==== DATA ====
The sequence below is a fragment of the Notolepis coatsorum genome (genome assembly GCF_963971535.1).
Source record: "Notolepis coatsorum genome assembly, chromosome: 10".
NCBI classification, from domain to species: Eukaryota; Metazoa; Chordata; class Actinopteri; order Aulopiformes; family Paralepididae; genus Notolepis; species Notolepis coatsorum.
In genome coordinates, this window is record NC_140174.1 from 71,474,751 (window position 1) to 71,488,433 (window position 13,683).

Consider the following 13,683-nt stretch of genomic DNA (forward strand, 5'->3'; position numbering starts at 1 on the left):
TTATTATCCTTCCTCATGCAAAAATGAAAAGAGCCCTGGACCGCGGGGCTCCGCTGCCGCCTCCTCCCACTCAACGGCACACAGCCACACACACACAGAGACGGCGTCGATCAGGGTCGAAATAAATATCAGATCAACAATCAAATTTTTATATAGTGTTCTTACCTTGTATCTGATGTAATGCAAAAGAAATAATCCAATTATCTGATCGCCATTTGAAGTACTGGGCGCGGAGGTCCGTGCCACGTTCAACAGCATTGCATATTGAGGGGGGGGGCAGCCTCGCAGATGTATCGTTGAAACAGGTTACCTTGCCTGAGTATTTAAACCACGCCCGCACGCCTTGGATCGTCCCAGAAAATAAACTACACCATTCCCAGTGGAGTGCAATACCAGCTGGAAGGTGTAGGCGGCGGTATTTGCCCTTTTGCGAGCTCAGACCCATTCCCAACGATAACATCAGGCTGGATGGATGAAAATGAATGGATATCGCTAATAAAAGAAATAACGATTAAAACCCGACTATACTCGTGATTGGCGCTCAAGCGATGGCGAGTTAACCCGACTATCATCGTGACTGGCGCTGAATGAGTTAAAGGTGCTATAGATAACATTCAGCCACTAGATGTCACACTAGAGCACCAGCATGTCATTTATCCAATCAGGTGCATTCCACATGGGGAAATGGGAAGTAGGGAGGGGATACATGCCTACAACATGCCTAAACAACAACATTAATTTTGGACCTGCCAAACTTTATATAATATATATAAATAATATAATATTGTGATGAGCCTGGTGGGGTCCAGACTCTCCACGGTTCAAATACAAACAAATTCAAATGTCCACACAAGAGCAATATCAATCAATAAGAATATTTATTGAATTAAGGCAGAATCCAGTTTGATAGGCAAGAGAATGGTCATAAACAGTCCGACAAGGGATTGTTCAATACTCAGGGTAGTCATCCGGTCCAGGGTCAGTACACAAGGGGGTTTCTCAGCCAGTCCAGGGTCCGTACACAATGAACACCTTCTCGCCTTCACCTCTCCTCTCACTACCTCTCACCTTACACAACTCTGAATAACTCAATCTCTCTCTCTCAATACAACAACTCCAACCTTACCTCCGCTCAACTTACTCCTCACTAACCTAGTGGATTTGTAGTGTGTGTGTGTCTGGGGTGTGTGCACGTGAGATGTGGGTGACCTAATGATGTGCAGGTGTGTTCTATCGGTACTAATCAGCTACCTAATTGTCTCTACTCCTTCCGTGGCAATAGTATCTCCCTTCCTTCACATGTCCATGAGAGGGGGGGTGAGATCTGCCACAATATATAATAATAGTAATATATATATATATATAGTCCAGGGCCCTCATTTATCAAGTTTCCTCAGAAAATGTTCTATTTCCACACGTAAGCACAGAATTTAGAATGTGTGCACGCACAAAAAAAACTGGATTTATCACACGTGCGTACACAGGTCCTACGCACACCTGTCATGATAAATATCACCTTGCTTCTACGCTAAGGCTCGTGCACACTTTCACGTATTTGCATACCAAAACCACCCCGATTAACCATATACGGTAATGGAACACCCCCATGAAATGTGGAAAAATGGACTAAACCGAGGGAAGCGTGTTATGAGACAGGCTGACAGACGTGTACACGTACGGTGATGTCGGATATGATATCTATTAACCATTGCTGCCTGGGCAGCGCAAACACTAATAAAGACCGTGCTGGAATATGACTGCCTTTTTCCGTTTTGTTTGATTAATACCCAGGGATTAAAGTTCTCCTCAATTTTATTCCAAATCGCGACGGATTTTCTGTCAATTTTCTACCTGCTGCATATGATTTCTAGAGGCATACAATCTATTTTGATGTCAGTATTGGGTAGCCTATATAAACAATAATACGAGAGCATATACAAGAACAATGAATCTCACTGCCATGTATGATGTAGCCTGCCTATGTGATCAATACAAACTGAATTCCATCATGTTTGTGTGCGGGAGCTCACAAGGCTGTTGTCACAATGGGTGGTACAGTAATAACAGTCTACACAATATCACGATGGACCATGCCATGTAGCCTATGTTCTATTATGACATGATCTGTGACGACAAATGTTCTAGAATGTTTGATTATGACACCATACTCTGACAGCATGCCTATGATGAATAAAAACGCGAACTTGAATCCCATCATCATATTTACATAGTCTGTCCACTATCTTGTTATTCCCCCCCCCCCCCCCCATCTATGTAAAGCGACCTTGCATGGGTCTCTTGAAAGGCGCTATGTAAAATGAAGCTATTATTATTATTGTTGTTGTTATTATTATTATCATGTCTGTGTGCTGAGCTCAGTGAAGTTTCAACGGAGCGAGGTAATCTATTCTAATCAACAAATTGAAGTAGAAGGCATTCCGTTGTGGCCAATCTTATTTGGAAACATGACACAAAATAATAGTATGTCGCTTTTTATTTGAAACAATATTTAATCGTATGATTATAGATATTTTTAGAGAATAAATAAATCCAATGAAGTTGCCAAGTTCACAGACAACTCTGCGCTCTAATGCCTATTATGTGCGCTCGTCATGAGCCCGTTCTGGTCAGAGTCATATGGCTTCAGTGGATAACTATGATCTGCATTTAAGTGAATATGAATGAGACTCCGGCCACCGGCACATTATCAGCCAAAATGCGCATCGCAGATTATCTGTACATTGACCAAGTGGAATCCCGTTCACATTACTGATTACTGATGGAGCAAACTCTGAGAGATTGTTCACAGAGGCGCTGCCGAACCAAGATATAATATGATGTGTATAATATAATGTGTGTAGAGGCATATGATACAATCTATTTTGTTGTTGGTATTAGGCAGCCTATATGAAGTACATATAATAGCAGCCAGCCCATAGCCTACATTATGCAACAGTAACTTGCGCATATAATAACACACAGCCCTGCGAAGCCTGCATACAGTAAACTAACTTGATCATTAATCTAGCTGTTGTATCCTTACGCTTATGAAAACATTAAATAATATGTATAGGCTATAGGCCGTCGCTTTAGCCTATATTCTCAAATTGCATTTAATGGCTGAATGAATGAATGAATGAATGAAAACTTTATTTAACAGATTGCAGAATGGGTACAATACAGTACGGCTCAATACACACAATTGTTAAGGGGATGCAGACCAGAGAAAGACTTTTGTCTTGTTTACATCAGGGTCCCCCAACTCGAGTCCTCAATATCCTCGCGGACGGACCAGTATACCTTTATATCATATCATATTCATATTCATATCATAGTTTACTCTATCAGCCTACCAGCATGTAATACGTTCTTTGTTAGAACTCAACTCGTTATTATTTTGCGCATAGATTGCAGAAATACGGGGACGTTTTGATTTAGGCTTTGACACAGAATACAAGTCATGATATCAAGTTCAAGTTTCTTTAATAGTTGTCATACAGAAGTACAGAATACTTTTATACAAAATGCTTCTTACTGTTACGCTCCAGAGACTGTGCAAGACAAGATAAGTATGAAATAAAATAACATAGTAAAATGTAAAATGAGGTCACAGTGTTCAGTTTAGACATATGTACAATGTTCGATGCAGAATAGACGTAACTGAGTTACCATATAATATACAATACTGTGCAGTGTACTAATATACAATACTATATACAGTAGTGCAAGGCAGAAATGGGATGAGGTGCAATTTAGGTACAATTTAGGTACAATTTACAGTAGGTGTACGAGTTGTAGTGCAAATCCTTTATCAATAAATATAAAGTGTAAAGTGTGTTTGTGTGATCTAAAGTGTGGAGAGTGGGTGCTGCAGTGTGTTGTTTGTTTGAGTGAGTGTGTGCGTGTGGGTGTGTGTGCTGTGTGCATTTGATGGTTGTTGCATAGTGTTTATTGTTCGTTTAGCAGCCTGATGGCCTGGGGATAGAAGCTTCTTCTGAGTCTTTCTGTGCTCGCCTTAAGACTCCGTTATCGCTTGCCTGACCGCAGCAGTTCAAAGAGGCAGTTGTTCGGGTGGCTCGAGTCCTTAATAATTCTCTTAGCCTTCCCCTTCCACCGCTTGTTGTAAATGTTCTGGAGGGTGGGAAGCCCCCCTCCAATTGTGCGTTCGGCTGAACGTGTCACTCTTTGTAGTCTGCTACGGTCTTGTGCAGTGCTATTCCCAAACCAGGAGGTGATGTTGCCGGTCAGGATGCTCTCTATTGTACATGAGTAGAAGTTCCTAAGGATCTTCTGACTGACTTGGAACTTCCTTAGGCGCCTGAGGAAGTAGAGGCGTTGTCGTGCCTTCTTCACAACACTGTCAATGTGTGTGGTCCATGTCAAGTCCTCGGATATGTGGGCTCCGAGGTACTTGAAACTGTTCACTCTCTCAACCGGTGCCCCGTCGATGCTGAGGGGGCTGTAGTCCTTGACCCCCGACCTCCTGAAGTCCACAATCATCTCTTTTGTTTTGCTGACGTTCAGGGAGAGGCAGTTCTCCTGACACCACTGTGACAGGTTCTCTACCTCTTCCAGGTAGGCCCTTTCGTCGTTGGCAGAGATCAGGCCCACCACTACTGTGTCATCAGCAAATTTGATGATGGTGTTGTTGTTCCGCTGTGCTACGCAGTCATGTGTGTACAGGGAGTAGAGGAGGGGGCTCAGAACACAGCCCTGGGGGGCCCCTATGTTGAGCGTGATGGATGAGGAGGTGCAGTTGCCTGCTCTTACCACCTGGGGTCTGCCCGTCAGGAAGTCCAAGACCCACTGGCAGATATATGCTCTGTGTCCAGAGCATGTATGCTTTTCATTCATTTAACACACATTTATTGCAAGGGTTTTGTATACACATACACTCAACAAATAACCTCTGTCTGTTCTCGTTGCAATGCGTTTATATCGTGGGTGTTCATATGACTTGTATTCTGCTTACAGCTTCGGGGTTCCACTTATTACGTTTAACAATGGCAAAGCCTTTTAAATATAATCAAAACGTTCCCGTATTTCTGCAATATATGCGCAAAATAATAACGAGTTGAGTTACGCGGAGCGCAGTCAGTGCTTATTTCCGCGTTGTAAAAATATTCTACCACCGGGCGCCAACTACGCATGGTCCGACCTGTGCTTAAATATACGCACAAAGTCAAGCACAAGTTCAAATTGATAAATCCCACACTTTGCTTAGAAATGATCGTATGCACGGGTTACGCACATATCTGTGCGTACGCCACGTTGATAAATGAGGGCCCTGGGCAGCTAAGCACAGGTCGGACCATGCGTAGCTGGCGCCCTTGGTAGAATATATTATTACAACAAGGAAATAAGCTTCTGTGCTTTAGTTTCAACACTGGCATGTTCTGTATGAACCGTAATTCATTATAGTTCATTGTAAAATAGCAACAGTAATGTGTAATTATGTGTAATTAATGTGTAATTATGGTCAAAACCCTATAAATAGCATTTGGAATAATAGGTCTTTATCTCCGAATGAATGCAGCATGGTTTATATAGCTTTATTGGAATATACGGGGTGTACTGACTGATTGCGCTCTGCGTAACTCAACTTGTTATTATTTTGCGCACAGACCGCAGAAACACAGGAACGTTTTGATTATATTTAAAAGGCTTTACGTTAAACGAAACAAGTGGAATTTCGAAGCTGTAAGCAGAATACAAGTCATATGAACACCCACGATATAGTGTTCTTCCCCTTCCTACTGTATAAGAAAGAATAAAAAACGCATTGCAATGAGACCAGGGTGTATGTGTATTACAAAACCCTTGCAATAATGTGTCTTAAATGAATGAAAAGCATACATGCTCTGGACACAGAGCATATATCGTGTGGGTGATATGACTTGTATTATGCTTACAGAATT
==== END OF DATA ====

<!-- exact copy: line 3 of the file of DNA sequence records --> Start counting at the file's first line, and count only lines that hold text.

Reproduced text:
NCBI classification, from domain to species: Eukaryota; Metazoa; Chordata; class Actinopteri; order Aulopiformes; family Paralepididae; genus Notolepis; species Notolepis coatsorum.